For those in the dark, Adr1ft comes from new studio Three Zero One, headed by Adam Orth, a former creative director at Microsoft. Orth resigned from his job after comments he made about Microsoft’s always-online policy that was canceled before the Xbox One launch. After seeing his worst days and becoming an Internet meme, he’s persevering with this new project, which was shown at The Game Awards.

    Adr1ft is a first-person adventure casting you in the role of an astronaut floating through space after a catastrophe destroyed your space station. You’re badly damaged, just trying to survive as your EVA suit leaks oxygen. Adr1ft focuses primarily on exploration; you’re not engaging in combat, but instead just searching for answers and supplies to sustain life. Eventually, you need to find a way to return home. We played the sequence shown off in The Game Awards trailer using the Oculus Rift.

    Space is beautiful, but you’re also sur-rounded by disaster. Wreckage from the space station is all around and you’re helplessly just drifting, listening to your character breathe. Movement depletes your oxygen levels and you’re alerted when they approach dangerously low levels. The atmosphere overpowers everything. Earth sits out in the distance, always reminding you of the end goal. Little things like coming across a lifeless body are dispiriting, and yet the curiosity keeps pulling you in. Who are you? Why did your ship crash? What were the people on the space station like? Orth says exploration reveals the story, keeping you searching. Adr1ft is first launching on PS4, Xbox One, and PC at some point in 2015. It will later be available for the Oculus Rift.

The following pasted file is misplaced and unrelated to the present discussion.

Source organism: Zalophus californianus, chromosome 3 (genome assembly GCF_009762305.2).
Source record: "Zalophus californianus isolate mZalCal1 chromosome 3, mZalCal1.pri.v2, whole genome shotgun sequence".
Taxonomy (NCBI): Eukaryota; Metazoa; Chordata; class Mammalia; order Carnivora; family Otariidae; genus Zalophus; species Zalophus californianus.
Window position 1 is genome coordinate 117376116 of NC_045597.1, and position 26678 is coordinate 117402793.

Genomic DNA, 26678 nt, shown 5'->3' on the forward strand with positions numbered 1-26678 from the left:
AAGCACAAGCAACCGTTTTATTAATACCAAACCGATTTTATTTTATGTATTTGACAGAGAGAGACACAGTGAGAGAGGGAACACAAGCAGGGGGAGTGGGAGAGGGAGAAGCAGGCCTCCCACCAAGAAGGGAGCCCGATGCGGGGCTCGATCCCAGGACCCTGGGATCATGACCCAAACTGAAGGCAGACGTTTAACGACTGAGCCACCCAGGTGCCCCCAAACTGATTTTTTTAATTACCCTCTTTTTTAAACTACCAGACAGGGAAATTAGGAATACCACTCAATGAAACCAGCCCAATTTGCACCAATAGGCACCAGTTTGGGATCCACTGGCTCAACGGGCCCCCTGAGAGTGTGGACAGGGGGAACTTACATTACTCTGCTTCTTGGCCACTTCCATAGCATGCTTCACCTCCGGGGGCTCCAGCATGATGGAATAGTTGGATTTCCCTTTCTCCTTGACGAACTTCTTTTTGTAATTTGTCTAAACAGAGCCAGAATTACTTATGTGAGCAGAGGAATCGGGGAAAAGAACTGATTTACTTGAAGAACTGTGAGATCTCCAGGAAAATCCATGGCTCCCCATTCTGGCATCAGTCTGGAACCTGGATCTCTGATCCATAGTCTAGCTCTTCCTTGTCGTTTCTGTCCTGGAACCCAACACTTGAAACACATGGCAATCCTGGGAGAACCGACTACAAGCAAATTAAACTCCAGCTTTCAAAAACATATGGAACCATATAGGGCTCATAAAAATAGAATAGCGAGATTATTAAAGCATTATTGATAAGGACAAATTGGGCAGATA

Drinkbox Studios spent the last year knee-deep in Guacamelee!, its successful and punishing action platformer, releasing DLC and a Super Turbo Championship Edition. Now Drinkbox is ready to move on to something different an action game for Vita called  Severed . The game stars a one armed heroine named Sasha who travels through a dreamlike landscape, exploring the past and future. In our demo we had to venture through a bright and creative world to save one of our family members from a vicious monster. The storyline is intentionally obtuse, as Drink-box wants you to uncover what’s going on through exploration.